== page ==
Take that, graffitti police.
(photo by D. Speredelozzi)

We roll into the Indian Cove Campground a half an hour after sunset. The moon has just risen. I’m excited to be camping in the desert for the first Christmas full moon since 1977; but Katherine spoils my party by pointing out that the Christmas moon will be rising tomorrow night… on Christmas.

(photos by D. Speredelozzi)
(photo by D. Speredelozzi)

Katherine sets up the tent and starts getting the dinner stuff together; but for my own part, I won’t be eating again today, thank you very much. I work on getting the campfire going, in between frantic runs to and from the pit toilet, as the endless war (of the Meatballs) rages on, my pleas for parley having gone wholly ignored.

Archaeologists in Petrified Sleestak National Park, working tirelessly beneath the sweltering heat of the Double Suns, have at last succeeded in tracing the origin of this skeletal monolith all the way back to Sid and Marty Krofft’s Saturday Morning Super-Show from the early 1970s.
(photo by D. Speredelozzi)

After this, nothing else stupid, interesting, embarrassing or hilarious happens. The rest is more “Ho Ho Ho” than “Ha Ha Ha”.

And nobody wants to read that shit.

But here are some more photos:

I awoke on Christmas morning to a magical landscape, blanketed tenderly with a freshly-fallen layer of sand, rock, scorpions, and reverse-barbed yucca cactus.
(photo by D. Speredelozzi)
Et tu, Jabba?
Et tu, Jabba?
(photo by D. Speredelozzi)
Every Christmas morning, this close-knit family of yucca trees gathers to watch the sunrise. (photo by D. Speredelozzi)
Every Christmas morning, this close-knit family of yucca trees gathers to watch the sunrise.
(photo by D. Speredelozzi)
This is what passes for a shady grove in Joshua Tree National Park.
(photo by D. Speredelozzi)
Why don’t you come up with a caption for a change?…

That’s what I thought…
(photo by D. Speredelozzi)

Christmas in the Desert (Part 1): The War of the Meatballs

It’s All Happening in Bakersfield

We decide to spend the holidays in Southern California this year. Our first stop will be Joshua Tree National Park, where we will camp under the first Christmas Eve full moon since 1977; then we’ll loop through San Diego and L.A. for a few days to see nieces and nephews and shit. We leave mid-day on December 23rd, bound for the Mojave Desert.

Of course no trip from the Bay Area to the Mojave would be complete without a stop in Bakersfield, de facto farming capital of Southern California. It’s kind of unavoidable- especially in winter, when all but a few of the other trans-Sierra through roads are snowed over, and closed until the spring.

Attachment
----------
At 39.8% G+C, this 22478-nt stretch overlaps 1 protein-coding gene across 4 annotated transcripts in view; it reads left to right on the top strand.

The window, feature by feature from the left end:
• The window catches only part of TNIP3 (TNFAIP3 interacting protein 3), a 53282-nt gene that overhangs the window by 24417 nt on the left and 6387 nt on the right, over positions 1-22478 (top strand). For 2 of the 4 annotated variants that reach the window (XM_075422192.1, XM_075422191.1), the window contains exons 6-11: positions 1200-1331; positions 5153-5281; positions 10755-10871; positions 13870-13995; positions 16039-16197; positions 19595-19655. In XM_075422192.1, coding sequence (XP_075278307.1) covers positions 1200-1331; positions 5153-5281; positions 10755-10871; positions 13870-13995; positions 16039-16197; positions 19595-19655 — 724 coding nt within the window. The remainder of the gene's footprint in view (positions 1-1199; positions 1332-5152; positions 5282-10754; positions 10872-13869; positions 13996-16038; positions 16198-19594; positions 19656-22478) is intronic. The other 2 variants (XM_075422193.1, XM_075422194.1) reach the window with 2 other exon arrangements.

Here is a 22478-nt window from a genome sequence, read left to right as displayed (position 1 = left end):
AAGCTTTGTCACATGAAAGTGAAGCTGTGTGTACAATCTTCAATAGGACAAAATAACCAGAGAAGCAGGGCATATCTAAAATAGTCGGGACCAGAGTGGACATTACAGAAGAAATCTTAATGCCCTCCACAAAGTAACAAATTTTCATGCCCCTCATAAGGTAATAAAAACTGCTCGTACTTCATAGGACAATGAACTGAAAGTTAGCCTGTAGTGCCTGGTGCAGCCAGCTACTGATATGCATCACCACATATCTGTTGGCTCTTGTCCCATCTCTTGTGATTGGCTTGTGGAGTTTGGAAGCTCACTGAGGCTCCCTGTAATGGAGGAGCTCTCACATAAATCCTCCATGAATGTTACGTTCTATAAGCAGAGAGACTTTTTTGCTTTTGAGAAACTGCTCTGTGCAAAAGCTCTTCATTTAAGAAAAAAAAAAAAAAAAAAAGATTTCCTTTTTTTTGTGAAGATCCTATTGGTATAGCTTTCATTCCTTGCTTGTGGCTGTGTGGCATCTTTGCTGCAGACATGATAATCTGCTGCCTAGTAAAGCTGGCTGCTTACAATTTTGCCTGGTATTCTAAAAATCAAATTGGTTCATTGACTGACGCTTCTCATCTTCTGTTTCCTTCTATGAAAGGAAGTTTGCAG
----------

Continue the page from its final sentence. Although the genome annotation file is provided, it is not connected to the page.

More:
Apparently the Padre Hotel didn't get the memo. It seems to think Bakersfield is a real city. (image by
Apparently the Padre Hotel didn’t get the memo. It seems to think Bakersfield is a real city.
(image by

We stop for the night at the “historical” Padre Hotel, shining star of Bakersfield’s urban nightlife district. It’s a nice place. And with a $90 credit from, it only costs ten bucks a night. And one of their three restaurants has ribeye. And… they allow dogs, even ones that unleash a face full of bark-flavored harassment upon the wee-hour cleanup crews, after smacking your book out of your hand at 1:45 AM when you’re trying to read yourself into dreamland- an unsubtle hint that a trip to the roofless realm is necessary.

Lucky for us, that fire-breathing dude at the hotel bar had other plans that night. (image by
Lucky for us, the fire-breathing dude from the hotel bar had other plans that night.
(image by

Everyone Knows it’s Windy

Next day we take a hike on the PCT near Tehachapi Pass– best named mountain pass in California. It’s the same spot where the chick from Wild started her epic journey- but we go the other way (southbound).

Driver- follow that Radio Flyer!! And STEP on it! (image by
Driver- follow that Radio Flyer!! And STEP on it!
(image by

We hike up to the Alta Energy Wind Center (aka the Mojave Wind Farm)- the second largest terrestrial array of wind turbines (these are to windmills what the motorized car is to the horse and buggy) in the world.


Hey- Tehachapi Pass Wind Farm!! BLOW me. (photo by D. Speredelozzi)
Hey!!- Mojave Wind Farm!  
BLOW me.
(photos by D. Speredelozzi)